Question: Is decorating the Sukkah part of the mitzvah, or does the mitzvah only require the Sukkah itself?
Synopsis: Last week we referred to the biblical commandment to dwell in booths on Sukkot (Leviticus 23:42). A covering of schach (thatch), defined as any substance that grows in the ground, has to be used, as discussed in the Gemara (Sukkah 36b-37a). While we understand that the walls and schach together form a halachically acceptable sukkah, mention is made (Sukkah 10a-b) of decorations hung on the walls and from the schach. In fact, the Rishon LeZion, Rabbi Yitzhak Yosef (in Yalkut Yosef) informs us that decorations are part of the commandment to “beautify” and glorify G-d, “zeh keli ve’anvehu.” Rambam, however, applies that to the Four Species (including the lulav and etrog) that we are commanded to take on Sukkot, rather than to the sukkah decorations. If the decorations are seen as an integral part of the mitzvah, that will affect their muktzeh status on the holiday as well.
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Answer: The Gaon Rabbi Moshe Sternbuch (Responsa Teshuvot Ve’Hanhagot, Orach Chayim 307) comments on the baraita (Sukkah 102-116) which we cited last week: “Therefore it seems that there is a din [a halachic requirement] of noy Sukkah as a mitzvah, and therefore [the decorations] are forbidden [to be used] since they are muktzeh because they were set apart for a mitzvah.”
Rabbi Sternbuch then cites the Mishnah Berurah (638:11), who quotes Elyahu Rabbah stating that it is a mitzvah to hang up decorations in the sukkah. The Mishnah Berurah also quotes the Shelah, who says that it is “proper” to beautify the sukkah and decorate it (we understand the Shelah’s usage of the word “proper” to mean “a mitzvah”).
Rabbi Sternbuch also notes that he has seen some Gedolei Yisrael who refrain from decorating the sukkah.
We also have to make note of the minhag (custom) of Chabad to refrain from decorating the Sukkah, according to the hosafot (additions) at the end of Seder Orach Chayim in Shulchan Aruch HaRav (Chabad edition of the Codes). We also find it in a sicha, a halachic discourse (Sukkot 1943) of the Rebbe Rayatz (Grand Rabbi Joseph I. Schneersohn, the previous Lubavitcher Rebbe, zt”l).
Therefore, continues Rabbi Sternbuch, we have to explain this matter according to Teshuvot HaRashba (Volume 1:55): “The main matter here, according to my understanding, is what we derive from the verse (Leviticus 23:42), ‘You shall dwell in booths for seven days; all who are natives in Israel shall dwell in booths.’” Commenting on that verse, the Gemara (Sukkah 27a) explains it to mean “to sit (in the sukkah) just as we dwell (in our house).”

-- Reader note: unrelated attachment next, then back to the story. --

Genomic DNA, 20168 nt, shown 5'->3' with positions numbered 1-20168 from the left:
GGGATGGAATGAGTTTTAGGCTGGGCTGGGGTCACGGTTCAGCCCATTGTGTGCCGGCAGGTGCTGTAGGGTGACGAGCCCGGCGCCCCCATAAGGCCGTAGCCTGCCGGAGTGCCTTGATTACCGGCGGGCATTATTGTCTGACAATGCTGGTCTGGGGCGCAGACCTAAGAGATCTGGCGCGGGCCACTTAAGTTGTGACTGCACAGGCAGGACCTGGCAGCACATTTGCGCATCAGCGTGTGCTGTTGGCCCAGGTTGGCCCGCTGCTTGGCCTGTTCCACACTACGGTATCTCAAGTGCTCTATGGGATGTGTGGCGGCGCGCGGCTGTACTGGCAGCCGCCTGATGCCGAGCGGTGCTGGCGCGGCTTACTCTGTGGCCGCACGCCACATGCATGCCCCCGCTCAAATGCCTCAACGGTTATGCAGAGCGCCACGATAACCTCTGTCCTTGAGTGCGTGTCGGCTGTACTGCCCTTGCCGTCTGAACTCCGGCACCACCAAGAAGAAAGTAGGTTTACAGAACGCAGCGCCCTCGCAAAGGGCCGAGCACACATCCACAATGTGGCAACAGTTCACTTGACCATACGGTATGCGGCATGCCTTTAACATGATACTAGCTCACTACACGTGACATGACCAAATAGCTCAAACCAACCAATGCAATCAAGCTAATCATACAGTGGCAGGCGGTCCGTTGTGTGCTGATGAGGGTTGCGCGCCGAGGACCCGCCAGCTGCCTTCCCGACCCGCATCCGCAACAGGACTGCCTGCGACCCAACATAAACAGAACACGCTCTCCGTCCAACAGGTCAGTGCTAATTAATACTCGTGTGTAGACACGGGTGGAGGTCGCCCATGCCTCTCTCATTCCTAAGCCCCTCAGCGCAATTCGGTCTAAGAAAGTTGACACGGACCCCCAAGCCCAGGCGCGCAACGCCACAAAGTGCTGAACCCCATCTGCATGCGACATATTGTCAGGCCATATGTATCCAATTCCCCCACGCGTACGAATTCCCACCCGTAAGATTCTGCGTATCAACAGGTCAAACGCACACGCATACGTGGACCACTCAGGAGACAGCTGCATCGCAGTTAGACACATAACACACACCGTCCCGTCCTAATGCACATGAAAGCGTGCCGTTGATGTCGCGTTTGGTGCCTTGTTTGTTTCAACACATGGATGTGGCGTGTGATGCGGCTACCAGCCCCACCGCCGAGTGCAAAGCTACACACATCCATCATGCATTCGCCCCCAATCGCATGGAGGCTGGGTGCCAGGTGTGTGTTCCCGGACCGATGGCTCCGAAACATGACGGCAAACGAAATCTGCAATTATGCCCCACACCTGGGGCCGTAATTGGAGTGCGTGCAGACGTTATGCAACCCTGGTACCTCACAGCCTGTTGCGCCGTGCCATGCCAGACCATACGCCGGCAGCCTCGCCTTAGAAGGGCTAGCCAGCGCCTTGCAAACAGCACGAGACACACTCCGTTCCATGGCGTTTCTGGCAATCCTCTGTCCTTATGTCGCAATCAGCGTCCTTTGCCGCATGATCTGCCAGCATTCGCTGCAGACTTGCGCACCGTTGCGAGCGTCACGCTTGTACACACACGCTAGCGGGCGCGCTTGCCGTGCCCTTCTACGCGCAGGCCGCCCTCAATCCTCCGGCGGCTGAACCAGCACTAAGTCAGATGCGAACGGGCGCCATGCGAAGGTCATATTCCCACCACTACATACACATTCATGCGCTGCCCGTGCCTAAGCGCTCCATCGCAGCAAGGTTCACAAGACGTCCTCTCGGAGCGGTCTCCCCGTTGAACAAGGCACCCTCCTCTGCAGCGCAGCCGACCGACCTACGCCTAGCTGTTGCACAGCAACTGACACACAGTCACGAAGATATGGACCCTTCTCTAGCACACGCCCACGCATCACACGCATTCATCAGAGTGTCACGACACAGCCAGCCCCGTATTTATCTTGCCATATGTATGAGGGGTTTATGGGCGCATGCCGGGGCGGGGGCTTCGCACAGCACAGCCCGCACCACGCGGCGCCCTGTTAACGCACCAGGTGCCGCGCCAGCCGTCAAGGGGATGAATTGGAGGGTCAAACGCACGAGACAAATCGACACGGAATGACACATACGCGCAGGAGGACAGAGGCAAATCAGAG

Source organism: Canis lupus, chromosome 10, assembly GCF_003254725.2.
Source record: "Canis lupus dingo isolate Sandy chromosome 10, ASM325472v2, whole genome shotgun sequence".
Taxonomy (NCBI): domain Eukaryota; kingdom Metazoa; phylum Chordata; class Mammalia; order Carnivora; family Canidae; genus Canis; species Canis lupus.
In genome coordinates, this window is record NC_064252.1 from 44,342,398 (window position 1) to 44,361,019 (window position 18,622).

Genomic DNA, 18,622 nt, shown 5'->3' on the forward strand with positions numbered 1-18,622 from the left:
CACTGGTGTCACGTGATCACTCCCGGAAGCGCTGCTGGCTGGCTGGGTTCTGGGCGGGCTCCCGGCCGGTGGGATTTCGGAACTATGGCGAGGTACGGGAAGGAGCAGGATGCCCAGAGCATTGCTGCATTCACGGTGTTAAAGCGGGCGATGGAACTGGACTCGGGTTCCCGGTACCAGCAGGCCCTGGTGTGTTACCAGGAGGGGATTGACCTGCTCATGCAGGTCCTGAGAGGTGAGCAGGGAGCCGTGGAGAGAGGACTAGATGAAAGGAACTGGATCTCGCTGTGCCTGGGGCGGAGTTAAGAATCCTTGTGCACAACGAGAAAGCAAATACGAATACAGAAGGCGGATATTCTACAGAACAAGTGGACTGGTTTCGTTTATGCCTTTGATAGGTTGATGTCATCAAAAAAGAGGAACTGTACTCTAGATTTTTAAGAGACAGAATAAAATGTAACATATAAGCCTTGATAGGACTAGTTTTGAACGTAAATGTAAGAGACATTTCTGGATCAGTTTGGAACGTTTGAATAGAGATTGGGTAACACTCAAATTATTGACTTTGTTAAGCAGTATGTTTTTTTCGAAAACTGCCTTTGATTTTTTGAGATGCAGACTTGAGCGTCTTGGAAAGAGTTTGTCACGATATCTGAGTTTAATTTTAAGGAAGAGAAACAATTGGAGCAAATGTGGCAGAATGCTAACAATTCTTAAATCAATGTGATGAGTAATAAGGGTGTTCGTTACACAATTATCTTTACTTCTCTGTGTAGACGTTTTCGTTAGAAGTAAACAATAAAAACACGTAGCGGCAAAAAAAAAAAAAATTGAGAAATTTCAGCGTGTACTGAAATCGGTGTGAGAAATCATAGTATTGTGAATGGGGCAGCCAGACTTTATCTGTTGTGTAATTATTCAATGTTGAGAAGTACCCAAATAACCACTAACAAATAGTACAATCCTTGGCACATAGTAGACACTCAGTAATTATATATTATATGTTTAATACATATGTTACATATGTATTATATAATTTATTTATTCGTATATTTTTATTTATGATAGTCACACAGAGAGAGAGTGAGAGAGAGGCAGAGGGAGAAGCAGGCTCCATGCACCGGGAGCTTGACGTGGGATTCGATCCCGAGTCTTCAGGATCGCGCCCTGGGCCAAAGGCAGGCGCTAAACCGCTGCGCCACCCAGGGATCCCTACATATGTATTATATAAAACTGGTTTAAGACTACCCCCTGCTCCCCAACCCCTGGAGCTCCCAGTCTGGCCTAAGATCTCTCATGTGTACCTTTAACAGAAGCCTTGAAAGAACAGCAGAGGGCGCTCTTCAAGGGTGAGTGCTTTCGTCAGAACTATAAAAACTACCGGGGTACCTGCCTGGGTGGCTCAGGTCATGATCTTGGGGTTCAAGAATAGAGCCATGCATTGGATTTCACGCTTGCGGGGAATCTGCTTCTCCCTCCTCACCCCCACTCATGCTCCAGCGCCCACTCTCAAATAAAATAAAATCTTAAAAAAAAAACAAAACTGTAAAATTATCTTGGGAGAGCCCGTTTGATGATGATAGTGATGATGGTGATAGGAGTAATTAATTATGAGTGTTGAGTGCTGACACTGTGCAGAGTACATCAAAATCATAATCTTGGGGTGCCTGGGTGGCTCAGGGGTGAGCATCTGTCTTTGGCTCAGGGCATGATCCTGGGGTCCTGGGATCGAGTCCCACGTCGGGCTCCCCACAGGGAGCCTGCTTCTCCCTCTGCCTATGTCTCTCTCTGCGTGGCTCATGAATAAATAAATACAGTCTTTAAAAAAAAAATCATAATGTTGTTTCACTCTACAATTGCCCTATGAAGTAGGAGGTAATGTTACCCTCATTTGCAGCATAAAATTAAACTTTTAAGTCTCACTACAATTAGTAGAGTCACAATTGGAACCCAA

Additionally, it is a choice mitzvah to hang up beautiful items to endear the mitzvah to oneself so that his [temporary] dwelling, the Sukkah, should be beautiful. These decorations are specifically not being hung for the purpose of schach. The difference is explained regarding a sheet that is spread (above or below the schach to protect those in the Sukkah from the sun’s heat or from falling twigs, where the sheet appears to be part of the schach and therefore it is not allowed. Decorations, however, which are used to beautify the dwelling and endear the mitzvah of Sukkah, do not create a chatzitza, a separation between the people and the schach, and they are allowed.
Rabbi Sternbuch points out an unusual innovative approach (chiddush) in the Rashba’s words: the decorations are only permitted because they directly serve the purpose of the essence of the mitzvah by enhancing the mitzvah for the individual. Decorations would not be considered a separation between the individual and the schach, a matter that would invalidate the Sukkah.
The Gemara considers a beautiful sukkah to be a requirement, but Rashba explains that decorations serve to beautify and endear the sukkah to the individual. His reasoning seems to indicate that other than for this purpose, no additional mitzvah of hiddur is fulfilled when decorating the sukkah. The rule of “Zeh keli ve’anvehu” applies only to the object used for a mitzvah, such as tefillin, shofar, tzitzit, or an etrog.
However, Sukkah decorations are not part of the object but are appendages. Therefore, we must say that if it does not seem beautiful to the individual (or if a sukkah with decorations does not appeal to him), it would not fulfill, for him, the requirement of “teshvu ke’ein taduru – sitting as one dwells,” and therefore it would serve as a separation between him and his schach and would not be allowed.
Rabbi Sternbuch concludes that the Gemara (loc. cit.) refers to the actual walls of the sukkah, which are to be whole and of the best material.
Rabbi Sternbuch then takes issue with the recent proliferation of paper and foil decorations that are hung under the schach, which he feels to be of gentile origin. He would rather that decorations be hung at the sides and on the walls.
In closing, I will mention a story told to me both by my uncle, HaRav Sholom Klass, zt”l, and my father, Reb Anshel Klass z”l about my great-grandfather [and namesake], HaRav Yaakov Epstein, zt”l. When Rabbi Epstein sought housing for his large family, he was known to skip the tour of the apartments and go straight to the backyards. After he had looked at a specific spacious backyard, he smiled and said, “Mir vel es nemen — We’ll take it.” Rabbi Epstein was looking ahead for space to fit a Sukkah, which was more important to him than the apartment itself. He would always comment that the more beautiful one’s Sukkah is [to oneself], the more beautiful his actual home will be.
May the care we give our temporary dwellings, where we sit for a week at G-d’s command, bring us rewards in our present year-round homes as well as in our future homes, when Moshiach comes.